The soothing shades of green outside my window in a 17th century stone farmhouse are blurred by the heat haze that clings to the slow moving days of August in Italy. I have chosen to stay in a tiny cottage on a small holding farm in rural Umbria with shoddy internet (not my choice; and unfortunate effect of my choice) and no one around save a few imprudent feral cats and two bounding Weimaraner dogs. The farm owners keep to themselves and I know little of them, save their pet parrot’s mimicking repetitions in the early morning. In shrill and mocking tones this parrot interrupts the placid soundscape of my temporary bucolic hideaway. Their favoured statements and iterations of the family lexicon are known to me now, although my Italian is so poor that I understand little more of the meaning of the words than the parrot does.

This parrot is particularly fond of repeating how the farmers call their dogs, Tibo and Dante, followed by a whistle. We all know that tone when you call a dog, and the little whistle that follows it - a universal whistle to call a dog. Then the parrot repeats a second call. This is also a universally recognisable call - when a dog doesn’t come immediately; there is a sharper shout of the dog name, and a higher pitch in a shorter whistle, impatience evident. The parrot loves repeating this. Over and again, it calls the bounding male dogs every morning. First in that standard tone, then with impatience. Tibo and Dante run around the property, crazed by the confusion of impulsive loyalty to the very closely mimicked human call, and the lack of humans calling.

This will be my last home in Italy for the summer, and I am here for over a month, strung in limbo between the yoga retreat I’ve just completed teaching on - in Verbier, Switzerland - and the two to come in September - Villa Lena in Tuscany, and at Borgo di Carpiano in Umbria. As I teach on more yoga retreats, more often, I am slowly discovering how my energy levels rise and fall, dip and peak along with the calendar. I find teaching and leading a yoga retreat the most rewarding and wonderful experience, especially because I get to travel with these retreats, feeding my wanderlust and passion for nature. However, it is an emotionally, mentally and physically draining job, with bursts of time (on retreat) when huge amounts of energy is required of me, and bursts of time (off retreat) when things mellow.

So as I am here on my own with a mellow pace to each day, I am building up reserves. This is the ‘trough time’, after the ‘peaks’ of Verbier in Switzerland. I try to observe my low energy as it washes through me, knowing that high energy will return. If I said I was serene and accepting of this process, I’d be lying. I get impatient and frustrated with myself, trying to squeeze in more projects, activity and productivity than my reserves allow. But I am trying to be better at sitting with and harnessing the fluctuations over the process, rather than fighting against it.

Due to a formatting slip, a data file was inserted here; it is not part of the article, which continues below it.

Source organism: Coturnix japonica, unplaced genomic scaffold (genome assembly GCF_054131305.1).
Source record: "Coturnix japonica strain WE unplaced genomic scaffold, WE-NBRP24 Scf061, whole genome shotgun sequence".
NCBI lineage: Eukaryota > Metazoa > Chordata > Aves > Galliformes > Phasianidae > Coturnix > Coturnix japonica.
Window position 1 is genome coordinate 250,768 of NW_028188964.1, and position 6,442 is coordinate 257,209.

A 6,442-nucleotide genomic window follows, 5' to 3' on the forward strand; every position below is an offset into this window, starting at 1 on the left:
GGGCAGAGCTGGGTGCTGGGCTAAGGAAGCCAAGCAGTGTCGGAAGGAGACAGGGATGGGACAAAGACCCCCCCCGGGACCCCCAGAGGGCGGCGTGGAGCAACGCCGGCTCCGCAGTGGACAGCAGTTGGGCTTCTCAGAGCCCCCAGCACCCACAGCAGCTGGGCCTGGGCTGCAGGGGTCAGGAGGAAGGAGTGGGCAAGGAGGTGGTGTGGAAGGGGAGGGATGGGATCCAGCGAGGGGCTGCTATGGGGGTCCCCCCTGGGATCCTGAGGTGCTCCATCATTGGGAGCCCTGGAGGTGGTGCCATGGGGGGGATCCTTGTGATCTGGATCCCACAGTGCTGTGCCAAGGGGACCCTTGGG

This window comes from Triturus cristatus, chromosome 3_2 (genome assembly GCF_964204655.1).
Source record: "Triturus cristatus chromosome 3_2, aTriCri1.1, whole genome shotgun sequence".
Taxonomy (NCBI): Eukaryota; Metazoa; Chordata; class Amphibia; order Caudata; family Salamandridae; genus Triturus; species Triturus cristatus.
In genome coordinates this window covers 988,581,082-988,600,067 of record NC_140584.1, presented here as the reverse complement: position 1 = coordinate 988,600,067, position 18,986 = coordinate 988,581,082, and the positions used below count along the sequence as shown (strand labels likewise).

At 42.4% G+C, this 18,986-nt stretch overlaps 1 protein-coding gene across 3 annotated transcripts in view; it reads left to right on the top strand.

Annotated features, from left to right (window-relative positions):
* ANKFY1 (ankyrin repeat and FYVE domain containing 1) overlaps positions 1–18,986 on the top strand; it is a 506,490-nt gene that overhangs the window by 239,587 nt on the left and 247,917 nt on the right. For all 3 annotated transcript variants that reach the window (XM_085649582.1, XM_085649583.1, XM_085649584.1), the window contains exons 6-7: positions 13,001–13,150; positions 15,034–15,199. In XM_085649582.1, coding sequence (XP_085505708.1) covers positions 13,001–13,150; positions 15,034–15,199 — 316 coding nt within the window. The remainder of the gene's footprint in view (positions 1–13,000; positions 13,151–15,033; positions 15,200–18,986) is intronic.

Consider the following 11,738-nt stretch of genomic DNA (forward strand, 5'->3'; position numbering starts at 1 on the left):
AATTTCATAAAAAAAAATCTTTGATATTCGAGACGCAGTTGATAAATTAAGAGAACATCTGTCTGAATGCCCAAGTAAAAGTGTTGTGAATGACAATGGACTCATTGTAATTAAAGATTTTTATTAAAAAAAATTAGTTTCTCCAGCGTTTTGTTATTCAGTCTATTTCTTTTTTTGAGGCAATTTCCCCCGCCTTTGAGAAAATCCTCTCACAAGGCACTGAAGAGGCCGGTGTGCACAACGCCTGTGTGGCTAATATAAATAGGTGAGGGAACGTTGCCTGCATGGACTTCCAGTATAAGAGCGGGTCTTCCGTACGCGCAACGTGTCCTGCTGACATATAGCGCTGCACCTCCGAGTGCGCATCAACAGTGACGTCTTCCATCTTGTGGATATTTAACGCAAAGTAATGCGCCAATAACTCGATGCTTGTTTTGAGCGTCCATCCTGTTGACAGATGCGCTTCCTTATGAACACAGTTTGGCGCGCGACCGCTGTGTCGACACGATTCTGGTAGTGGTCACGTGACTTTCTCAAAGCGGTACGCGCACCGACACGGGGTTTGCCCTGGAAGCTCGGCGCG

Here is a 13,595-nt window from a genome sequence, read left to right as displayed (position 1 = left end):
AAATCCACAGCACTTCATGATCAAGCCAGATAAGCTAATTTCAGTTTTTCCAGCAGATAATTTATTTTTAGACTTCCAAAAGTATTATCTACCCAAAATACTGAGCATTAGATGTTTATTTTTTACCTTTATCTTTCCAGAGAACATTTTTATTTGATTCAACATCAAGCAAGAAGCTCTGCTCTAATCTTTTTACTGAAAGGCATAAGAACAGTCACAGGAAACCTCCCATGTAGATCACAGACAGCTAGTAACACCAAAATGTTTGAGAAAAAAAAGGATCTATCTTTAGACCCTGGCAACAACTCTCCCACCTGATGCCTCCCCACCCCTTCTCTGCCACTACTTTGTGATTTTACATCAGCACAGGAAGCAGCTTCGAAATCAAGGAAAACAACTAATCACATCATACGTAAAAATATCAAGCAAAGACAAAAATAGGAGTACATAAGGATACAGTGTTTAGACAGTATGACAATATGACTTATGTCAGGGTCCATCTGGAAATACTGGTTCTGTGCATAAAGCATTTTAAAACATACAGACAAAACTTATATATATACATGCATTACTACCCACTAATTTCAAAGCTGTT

What I have noticed is that my frustration seems to arise from three thinking habits and compulsions: (1) when I compare myself to what I was capable of doing and achieving in previous times; (2) when I compare myself to other yoga teachers or contemporaries; (3) when I use labels and polarities in judgements of myself, ie, I’m a fit/unfit; I’m young/old; I’m healthy/weak; I’m energetic/lazy.

When I dabble with these thoughts, I seem to limit my understanding and appreciation of my present condition. I indulge these thought patterns and I loose sight of the fact that the present is a temporary state, not eternal, subject to change. Thus, these thoughts and labels become concretised and, in turn, lead to self-limiting beliefs: “I’m not naturally fit”; “I’m someone who gets tired easily”’ “I am not creative”, and so on. Beliefs are powerful, they’re sticky and they tend to stick to a lot of things - your physical body, your actions, your words, your dreams, and eventually, your destiny.


The lesson is in living with contradiction. Life is a series of contradictions it would seem and we have to learn to embrace this, and then dance with the imperfect patterns of change. 

Most of the Exotic Yoga Retreats team out on a hike in Verbier!

Most of the Exotic Yoga Retreats team out on a hike in Verbier!

On the recent yoga retreat in Switzerland, there were a number of people who encountered self-limiting beliefs whilst being the majestic Swiss Alps. These beliefs people had about themselves were evident: “I’m not courageous”/ “I’m unfit” /“I’m afraid of heights” / “I don’t like to travel alone” / “I’m afraid of cows” / “I can’t do headstands” / “I’m not comfortable with strangers”, and so on. Many in the group of 13 were brought to encounter their self-limiting belief, and its manifestation as fear, over the week. What is remarkable is the number of them who, through the support and vitality invested in the group dynamic, were inspired to push on and shatter these limiting beliefs. Through positive participation and action, they proved themselves to be more capable in various ways than they ever thought.